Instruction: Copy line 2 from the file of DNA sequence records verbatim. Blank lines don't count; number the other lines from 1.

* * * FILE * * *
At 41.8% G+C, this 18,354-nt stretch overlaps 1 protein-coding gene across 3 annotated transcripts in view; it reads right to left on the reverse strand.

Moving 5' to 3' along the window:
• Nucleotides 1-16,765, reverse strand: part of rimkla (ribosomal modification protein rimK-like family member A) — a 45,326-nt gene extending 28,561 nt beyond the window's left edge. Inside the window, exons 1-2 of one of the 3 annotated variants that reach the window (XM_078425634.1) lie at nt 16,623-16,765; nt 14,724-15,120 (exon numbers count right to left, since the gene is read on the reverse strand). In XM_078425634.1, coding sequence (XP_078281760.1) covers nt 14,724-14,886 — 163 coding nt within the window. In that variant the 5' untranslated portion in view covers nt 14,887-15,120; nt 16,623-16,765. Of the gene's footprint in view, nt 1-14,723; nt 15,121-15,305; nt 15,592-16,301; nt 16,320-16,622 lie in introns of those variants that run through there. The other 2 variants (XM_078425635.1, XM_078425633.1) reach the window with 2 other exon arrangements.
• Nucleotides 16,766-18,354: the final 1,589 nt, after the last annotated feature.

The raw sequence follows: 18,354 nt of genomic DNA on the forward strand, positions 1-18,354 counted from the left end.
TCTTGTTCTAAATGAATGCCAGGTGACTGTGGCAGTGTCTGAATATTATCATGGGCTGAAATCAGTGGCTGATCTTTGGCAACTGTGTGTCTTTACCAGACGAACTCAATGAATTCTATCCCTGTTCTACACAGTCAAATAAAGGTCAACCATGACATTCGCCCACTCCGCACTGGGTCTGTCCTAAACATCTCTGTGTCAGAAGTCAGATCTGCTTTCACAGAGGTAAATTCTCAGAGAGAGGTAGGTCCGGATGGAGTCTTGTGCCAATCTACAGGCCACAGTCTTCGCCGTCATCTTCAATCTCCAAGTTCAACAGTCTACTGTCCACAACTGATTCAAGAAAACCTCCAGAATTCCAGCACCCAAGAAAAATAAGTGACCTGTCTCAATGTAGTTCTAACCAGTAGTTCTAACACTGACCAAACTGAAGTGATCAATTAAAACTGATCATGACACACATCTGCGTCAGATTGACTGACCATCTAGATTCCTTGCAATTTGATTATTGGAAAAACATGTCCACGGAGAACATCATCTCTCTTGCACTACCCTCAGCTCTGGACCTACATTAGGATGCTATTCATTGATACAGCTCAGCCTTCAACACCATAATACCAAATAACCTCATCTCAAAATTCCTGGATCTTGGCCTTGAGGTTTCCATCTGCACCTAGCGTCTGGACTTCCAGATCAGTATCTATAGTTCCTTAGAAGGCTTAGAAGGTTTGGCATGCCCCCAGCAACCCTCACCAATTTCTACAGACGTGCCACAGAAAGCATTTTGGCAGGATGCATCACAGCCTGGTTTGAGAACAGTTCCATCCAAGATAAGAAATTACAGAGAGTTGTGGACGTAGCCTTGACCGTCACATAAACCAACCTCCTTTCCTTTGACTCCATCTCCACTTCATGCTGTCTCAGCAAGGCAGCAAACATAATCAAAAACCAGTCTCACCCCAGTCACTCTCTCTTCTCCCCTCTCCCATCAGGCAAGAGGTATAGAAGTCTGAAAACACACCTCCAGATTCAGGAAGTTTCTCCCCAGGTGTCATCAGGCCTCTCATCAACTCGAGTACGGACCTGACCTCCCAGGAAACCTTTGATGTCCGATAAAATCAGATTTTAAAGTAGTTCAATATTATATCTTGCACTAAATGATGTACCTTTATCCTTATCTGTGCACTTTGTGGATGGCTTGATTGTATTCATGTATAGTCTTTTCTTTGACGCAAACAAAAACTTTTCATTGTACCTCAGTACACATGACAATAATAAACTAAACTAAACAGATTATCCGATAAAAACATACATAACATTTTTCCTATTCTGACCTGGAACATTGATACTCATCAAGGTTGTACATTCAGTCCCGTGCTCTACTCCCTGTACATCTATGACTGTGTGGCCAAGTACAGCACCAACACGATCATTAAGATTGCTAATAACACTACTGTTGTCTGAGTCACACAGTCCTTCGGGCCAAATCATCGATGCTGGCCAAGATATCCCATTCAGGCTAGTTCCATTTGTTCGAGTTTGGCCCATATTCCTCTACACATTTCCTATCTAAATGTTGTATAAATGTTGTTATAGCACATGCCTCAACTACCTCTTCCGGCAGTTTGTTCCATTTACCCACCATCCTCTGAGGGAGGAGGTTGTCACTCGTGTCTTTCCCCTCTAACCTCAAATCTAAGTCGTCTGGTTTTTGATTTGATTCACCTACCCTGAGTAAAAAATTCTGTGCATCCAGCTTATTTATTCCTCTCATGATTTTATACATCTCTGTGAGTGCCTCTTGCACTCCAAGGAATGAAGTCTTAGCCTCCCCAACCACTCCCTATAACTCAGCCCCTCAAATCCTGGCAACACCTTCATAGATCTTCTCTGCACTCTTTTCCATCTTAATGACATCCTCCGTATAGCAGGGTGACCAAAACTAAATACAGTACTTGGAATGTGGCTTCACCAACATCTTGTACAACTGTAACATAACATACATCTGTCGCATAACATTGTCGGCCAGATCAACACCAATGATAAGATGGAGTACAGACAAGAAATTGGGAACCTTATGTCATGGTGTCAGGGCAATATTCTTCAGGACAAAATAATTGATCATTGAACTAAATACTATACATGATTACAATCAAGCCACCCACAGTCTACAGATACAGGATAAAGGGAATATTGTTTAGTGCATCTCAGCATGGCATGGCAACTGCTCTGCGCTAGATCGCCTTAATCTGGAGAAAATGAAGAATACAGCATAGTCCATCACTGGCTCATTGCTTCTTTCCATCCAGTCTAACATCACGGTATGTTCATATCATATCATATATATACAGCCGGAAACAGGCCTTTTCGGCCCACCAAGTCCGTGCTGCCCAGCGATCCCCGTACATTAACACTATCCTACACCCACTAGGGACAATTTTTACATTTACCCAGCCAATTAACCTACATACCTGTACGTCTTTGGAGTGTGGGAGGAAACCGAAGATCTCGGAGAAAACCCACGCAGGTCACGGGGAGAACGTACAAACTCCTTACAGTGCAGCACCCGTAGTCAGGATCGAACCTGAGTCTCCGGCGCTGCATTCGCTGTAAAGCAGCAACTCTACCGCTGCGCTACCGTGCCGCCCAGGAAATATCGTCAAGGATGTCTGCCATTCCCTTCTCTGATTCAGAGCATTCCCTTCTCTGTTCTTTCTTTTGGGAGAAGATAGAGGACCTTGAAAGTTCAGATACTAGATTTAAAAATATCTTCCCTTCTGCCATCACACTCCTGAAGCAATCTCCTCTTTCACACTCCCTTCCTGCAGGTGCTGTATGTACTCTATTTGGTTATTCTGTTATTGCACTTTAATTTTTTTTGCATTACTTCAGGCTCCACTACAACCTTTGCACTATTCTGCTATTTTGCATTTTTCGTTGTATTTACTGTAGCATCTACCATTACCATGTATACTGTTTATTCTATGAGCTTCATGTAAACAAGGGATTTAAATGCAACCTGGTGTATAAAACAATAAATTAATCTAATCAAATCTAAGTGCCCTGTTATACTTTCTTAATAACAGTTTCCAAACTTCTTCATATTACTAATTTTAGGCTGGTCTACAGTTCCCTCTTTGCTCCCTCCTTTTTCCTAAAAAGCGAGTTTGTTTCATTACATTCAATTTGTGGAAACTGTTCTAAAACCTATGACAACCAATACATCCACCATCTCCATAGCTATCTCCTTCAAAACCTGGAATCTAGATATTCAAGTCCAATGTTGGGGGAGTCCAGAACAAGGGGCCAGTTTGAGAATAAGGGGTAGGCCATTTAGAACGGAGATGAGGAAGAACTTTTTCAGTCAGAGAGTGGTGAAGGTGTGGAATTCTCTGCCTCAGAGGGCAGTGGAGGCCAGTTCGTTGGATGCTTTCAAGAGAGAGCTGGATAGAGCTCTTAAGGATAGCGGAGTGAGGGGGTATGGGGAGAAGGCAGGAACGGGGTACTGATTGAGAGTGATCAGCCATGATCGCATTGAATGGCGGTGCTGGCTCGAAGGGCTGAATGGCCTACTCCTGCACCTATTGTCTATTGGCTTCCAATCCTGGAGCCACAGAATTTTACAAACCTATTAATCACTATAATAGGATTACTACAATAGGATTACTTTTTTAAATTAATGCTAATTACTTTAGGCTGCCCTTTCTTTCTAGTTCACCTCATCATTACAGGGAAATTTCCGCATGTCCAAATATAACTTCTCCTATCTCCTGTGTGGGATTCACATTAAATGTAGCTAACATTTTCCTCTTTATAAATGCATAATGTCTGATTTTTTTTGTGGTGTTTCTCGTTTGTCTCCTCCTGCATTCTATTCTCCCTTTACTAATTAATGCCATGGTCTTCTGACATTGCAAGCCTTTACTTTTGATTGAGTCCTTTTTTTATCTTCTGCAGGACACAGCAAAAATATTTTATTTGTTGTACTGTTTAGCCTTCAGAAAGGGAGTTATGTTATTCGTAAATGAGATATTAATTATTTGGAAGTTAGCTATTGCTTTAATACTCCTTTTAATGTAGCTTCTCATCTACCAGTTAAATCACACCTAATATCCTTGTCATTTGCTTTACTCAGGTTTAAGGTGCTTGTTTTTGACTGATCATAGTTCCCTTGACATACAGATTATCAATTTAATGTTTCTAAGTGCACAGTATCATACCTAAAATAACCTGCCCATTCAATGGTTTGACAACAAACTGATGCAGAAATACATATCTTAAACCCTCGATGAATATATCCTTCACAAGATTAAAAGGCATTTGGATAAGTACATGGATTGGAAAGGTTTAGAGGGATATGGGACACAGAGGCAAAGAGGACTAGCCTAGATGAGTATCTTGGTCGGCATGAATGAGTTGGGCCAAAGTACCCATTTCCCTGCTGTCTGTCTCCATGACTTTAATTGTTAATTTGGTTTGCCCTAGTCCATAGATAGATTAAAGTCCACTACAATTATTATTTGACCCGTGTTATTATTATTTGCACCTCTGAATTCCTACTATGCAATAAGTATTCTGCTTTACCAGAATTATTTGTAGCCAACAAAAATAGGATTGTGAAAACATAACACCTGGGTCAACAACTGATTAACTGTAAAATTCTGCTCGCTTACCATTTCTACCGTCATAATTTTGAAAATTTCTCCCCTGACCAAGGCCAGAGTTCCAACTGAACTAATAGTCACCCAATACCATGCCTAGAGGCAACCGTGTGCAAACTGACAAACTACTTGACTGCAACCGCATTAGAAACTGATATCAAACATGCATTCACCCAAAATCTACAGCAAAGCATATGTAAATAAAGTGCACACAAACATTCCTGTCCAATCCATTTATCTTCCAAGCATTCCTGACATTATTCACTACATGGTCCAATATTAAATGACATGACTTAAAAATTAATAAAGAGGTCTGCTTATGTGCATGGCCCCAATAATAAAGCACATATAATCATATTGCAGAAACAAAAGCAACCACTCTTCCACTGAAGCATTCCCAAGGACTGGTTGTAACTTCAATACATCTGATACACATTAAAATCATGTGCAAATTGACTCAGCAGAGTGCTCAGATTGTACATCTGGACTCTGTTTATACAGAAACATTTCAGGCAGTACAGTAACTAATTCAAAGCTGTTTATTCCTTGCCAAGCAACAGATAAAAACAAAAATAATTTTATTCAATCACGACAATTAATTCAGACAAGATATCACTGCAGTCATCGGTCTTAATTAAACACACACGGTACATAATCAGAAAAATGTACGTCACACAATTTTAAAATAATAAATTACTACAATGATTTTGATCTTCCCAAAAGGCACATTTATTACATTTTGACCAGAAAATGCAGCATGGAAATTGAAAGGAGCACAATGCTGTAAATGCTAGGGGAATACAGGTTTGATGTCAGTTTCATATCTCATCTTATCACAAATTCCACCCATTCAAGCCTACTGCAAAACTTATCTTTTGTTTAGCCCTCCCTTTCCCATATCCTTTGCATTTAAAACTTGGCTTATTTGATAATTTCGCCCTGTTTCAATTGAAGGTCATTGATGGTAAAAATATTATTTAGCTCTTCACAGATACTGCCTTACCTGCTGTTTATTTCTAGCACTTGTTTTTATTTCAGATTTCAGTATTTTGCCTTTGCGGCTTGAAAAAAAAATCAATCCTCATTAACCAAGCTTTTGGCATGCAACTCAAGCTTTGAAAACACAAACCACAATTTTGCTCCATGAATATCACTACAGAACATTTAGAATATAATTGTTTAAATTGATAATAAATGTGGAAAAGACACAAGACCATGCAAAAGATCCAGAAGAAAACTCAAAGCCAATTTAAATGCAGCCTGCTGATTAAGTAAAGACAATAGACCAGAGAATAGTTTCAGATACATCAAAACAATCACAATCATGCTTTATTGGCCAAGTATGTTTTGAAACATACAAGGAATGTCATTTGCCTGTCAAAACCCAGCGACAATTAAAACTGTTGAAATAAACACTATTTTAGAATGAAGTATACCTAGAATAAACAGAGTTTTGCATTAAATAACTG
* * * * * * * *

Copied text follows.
Moving 5' to 3' along the window: